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Using Pets in Alzheimer’s Therapy

By Nick Paciello, 9:00 am on

Many families providing Henderson, NV, Alzheimer’s care for their elderly loved ones are discovering pet therapy can be a useful tool in alleviating Alzheimer’s symptoms and enhancing a senior’s quality of life. Here are the few of the ways having a pet can help your loved one manage the disease, as well as some factors to consider before getting him or her a pet.

Socialization

Seniors with Alzheimer’s often find it difficult to engage in conversation as the condition progresses, which can lead to increased isolation, loneliness, and depression. However, regular social stimulation is crucial for keeping the mind sharp. The language of a wagging tail or a purr can bridge this communication gap and serve as an icebreaker and point of connection between your loved one and another animal lover.

Physical Activity

In a study conducted at the University of British Columbia, researchers determined aerobic exercise creates physical and chemical changes in the brain that enhance memory and thought processes. The cognitive and physical effects of Alzheimer’s can make it challenging to get enough exercise to maintain overall health, but even the limited exertion of a short walk with a dog or brushing a cat can enhance muscle coordination and provide a meditative form of activity. 

Calming Effects

Being around a pet has the physiological effects of slowing the heart rate, reducing blood pressure, and producing overall feelings of wellbeing. Seniors with Alzheimer’s who have companion animals also exhibit fewer daytime behavioral problems. These same seniors also tend to be more compliant regarding eating and other desired behaviors.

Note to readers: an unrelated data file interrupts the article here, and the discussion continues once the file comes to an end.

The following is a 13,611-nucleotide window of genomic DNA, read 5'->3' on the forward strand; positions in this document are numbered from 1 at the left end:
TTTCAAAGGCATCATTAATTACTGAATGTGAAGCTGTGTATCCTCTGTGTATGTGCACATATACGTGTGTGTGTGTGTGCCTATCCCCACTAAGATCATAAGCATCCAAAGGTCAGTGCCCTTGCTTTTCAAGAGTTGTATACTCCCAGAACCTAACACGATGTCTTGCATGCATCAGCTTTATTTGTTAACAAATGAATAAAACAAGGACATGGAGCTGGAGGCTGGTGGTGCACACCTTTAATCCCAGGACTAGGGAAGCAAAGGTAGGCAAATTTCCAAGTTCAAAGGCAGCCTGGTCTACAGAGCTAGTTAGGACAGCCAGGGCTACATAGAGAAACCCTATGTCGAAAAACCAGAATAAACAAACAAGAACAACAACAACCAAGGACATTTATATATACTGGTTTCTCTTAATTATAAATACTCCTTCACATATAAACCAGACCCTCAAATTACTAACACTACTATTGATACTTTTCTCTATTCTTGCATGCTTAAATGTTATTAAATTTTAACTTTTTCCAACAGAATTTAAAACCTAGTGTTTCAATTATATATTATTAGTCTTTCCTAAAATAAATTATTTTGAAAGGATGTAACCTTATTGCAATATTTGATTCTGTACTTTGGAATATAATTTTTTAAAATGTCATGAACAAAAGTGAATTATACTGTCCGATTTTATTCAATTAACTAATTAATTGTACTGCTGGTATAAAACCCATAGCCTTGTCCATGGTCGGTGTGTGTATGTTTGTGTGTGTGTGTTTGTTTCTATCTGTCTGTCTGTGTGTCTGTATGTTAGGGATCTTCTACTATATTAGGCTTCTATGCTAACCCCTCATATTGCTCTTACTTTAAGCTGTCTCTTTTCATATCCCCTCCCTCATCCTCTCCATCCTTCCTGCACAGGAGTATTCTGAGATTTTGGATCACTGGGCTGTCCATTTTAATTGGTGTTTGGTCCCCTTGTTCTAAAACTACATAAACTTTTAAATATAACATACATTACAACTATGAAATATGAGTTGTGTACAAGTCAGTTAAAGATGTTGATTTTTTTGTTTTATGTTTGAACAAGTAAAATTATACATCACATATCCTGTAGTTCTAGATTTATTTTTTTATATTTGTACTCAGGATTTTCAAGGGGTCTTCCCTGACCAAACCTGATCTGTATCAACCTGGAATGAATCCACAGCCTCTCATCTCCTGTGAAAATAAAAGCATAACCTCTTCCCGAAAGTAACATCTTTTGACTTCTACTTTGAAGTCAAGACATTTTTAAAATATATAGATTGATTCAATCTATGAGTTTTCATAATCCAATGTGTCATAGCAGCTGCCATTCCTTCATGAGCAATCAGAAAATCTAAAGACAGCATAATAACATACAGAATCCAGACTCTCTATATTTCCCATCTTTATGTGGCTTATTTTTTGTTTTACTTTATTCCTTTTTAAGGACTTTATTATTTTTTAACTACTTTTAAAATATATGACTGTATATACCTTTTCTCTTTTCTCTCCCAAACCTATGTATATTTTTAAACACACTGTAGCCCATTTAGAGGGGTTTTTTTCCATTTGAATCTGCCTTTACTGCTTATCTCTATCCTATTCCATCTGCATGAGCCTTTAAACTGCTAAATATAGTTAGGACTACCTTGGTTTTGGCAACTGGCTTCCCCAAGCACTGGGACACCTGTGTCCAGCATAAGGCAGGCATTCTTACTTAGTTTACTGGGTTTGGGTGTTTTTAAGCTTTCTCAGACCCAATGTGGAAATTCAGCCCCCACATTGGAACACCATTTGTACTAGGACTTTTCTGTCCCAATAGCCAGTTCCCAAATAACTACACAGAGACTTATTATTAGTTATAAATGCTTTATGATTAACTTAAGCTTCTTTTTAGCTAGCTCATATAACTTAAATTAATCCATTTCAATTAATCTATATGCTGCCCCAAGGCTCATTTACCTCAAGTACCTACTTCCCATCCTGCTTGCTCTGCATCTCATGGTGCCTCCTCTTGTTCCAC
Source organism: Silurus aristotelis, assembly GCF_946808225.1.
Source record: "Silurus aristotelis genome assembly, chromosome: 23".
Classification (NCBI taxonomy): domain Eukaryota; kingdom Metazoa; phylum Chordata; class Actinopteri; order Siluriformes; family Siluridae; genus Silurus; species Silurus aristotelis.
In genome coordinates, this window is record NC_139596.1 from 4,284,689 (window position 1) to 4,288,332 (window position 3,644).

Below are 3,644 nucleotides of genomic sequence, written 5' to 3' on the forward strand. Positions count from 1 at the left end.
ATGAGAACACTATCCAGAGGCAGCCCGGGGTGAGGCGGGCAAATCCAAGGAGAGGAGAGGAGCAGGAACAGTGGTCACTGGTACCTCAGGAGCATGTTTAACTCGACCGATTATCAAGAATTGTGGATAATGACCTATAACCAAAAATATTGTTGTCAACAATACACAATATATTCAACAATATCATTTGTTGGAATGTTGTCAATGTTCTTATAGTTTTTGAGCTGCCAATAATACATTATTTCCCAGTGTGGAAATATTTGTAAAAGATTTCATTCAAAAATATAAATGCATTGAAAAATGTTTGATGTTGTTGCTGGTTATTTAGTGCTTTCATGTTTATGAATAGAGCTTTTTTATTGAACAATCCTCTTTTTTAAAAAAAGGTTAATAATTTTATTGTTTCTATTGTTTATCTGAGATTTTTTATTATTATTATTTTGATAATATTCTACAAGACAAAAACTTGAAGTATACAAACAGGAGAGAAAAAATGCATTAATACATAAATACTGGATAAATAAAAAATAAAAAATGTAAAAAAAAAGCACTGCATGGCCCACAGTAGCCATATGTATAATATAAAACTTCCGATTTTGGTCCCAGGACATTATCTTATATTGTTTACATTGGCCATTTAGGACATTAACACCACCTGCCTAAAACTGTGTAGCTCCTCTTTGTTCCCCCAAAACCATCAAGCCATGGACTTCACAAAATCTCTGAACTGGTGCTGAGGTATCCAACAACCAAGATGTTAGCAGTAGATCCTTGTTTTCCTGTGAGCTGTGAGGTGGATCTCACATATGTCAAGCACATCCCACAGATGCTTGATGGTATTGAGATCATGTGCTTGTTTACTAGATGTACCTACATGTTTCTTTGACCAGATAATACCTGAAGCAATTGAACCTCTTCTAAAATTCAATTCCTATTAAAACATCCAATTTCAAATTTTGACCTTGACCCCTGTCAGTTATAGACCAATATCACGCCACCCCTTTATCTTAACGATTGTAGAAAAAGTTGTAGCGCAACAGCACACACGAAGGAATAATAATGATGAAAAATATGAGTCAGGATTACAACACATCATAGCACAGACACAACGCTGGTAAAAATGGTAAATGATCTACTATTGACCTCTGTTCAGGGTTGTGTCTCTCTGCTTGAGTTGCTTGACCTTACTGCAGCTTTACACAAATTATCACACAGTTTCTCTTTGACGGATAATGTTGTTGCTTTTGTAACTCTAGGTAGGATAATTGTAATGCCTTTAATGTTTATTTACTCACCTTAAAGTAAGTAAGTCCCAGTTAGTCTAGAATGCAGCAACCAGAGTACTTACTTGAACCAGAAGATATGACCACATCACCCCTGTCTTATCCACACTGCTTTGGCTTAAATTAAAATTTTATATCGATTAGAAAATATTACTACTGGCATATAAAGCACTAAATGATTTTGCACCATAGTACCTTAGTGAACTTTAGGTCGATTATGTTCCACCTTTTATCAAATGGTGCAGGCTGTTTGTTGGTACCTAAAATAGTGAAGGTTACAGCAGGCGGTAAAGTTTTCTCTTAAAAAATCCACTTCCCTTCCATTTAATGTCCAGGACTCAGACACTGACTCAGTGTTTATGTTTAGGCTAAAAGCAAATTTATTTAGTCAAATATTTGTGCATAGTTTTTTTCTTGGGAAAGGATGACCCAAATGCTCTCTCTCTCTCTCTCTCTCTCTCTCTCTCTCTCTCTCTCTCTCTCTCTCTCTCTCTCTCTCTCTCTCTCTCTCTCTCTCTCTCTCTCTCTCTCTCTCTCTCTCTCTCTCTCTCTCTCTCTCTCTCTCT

Some Factors to Consider

Pet therapy can include cats, dogs, birds, or even a simple aquarium full of fish. When choosing a companion animal for your loved one, it is important to consider the animal’s temperament, your loved one’s personality and living situation, and the maintenance and upkeep requirements of the animal. Pets should be up to date on their vaccinations and properly trained to ensure your loved one’s safety.

Both rescue pets and trained therapy animals can provide therapeutic benefits for your loved one. Trained therapy animals tend to be less skittish and more tolerant and calm around others. Some can even be trained to alert you if your loved one starts to wander or engage in other dangerous behavior.

Seniors who are unable to manage caring for a pet have many other options for alleviating their Alzheimer’s symptoms. At Henderson Home Care Assistance, all of our Alzheimer’s care plans include a complimentary program called the Cognitive Therapeutics Method, which uses engaging activities to help slow cognitive decline and delay the onset of dementia. For more information on elder care Henderson, NV, families can count on, call one of our friendly Care Managers at (702) 527-7723 to request a free consultation.